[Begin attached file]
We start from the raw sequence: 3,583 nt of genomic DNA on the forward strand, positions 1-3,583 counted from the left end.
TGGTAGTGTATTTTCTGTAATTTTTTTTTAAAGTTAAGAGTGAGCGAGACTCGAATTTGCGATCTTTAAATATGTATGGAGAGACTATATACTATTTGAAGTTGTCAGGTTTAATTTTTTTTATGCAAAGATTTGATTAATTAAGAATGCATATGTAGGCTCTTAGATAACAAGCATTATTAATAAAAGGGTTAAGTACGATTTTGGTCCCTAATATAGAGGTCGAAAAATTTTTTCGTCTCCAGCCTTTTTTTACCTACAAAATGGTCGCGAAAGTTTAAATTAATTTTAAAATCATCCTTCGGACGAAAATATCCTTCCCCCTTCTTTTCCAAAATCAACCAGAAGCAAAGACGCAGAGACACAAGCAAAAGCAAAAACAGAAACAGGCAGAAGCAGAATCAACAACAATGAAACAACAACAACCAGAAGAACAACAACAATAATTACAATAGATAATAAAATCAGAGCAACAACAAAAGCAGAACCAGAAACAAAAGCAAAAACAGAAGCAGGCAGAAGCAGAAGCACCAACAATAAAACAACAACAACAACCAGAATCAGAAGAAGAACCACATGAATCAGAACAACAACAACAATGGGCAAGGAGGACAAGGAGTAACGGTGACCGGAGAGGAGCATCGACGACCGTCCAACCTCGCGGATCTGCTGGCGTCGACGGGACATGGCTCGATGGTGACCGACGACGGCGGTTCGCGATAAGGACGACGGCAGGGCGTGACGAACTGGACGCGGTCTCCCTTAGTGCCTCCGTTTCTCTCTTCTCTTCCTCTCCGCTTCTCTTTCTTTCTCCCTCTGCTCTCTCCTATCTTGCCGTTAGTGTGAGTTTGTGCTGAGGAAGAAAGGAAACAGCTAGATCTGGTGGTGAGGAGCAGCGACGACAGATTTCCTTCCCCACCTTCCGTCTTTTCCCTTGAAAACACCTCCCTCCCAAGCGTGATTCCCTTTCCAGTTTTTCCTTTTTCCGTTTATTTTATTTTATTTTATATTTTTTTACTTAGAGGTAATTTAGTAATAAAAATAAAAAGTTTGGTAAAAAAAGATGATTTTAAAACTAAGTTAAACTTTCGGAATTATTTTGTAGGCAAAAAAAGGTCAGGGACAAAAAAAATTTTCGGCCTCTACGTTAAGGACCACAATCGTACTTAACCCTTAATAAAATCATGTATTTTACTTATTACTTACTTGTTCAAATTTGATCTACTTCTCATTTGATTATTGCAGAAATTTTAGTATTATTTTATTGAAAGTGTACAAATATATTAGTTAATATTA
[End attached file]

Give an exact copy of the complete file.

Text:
We start from the raw sequence: 3,583 nt of genomic DNA on the forward strand, positions 1-3,583 counted from the left end.
TGGTAGTGTATTTTCTGTAATTTTTTTTTAAAGTTAAGAGTGAGCGAGACTCGAATTTGCGATCTTTAAATATGTATGGAGAGACTATATACTATTTGAAGTTGTCAGGTTTAATTTTTTTTATGCAAAGATTTGATTAATTAAGAATGCATATGTAGGCTCTTAGATAACAAGCATTATTAATAAAAGGGTTAAGTACGATTTTGGTCCCTAATATAGAGGTCGAAAAATTTTTTCGTCTCCAGCCTTTTTTTACCTACAAAATGGTCGCGAAAGTTTAAATTAATTTTAAAATCATCCTTCGGACGAAAATATCCTTCCCCCTTCTTTTCCAAAATCAACCAGAAGCAAAGACGCAGAGACACAAGCAAAAGCAAAAACAGAAACAGGCAGAAGCAGAATCAACAACAATGAAACAACAACAACCAGAAGAACAACAACAATAATTACAATAGATAATAAAATCAGAGCAACAACAAAAGCAGAACCAGAAACAAAAGCAAAAACAGAAGCAGGCAGAAGCAGAAGCACCAACAATAAAACAACAACAACAACCAGAATCAGAAGAAGAACCACATGAATCAGAACAACAACAACAATGGGCAAGGAGGACAAGGAGTAACGGTGACCGGAGAGGAGCATCGACGACCGTCCAACCTCGCGGATCTGCTGGCGTCGACGGGACATGGCTCGATGGTGACCGACGACGGCGGTTCGCGATAAGGACGACGGCAGGGCGTGACGAACTGGACGCGGTCTCCCTTAGTGCCTCCGTTTCTCTCTTCTCTTCCTCTCCGCTTCTCTTTCTTTCTCCCTCTGCTCTCTCCTATCTTGCCGTTAGTGTGAGTTTGTGCTGAGGAAGAAAGGAAACAGCTAGATCTGGTGGTGAGGAGCAGCGACGACAGATTTCCTTCCCCACCTTCCGTCTTTTCCCTTGAAAACACCTCCCTCCCAAGCGTGATTCCCTTTCCAGTTTTTCCTTTTTCCGTTTATTTTATTTTATTTTATATTTTTTTACTTAGAGGTAATTTAGTAATAAAAATAAAAAGTTTGGTAAAAAAAGATGATTTTAAAACTAAGTTAAACTTTCGGAATTATTTTGTAGGCAAAAAAAGGTCAGGGACAAAAAAAATTTTCGGCCTCTACGTTAAGGACCACAATCGTACTTAACCCTTAATAAAATCATGTATTTTACTTATTACTTACTTGTTCAAATTTGATCTACTTCTCATTTGATTATTGCAGAAATTTTAGTATTATTTTATTGAAAGTGTACAAATATATTAGTTAATATTA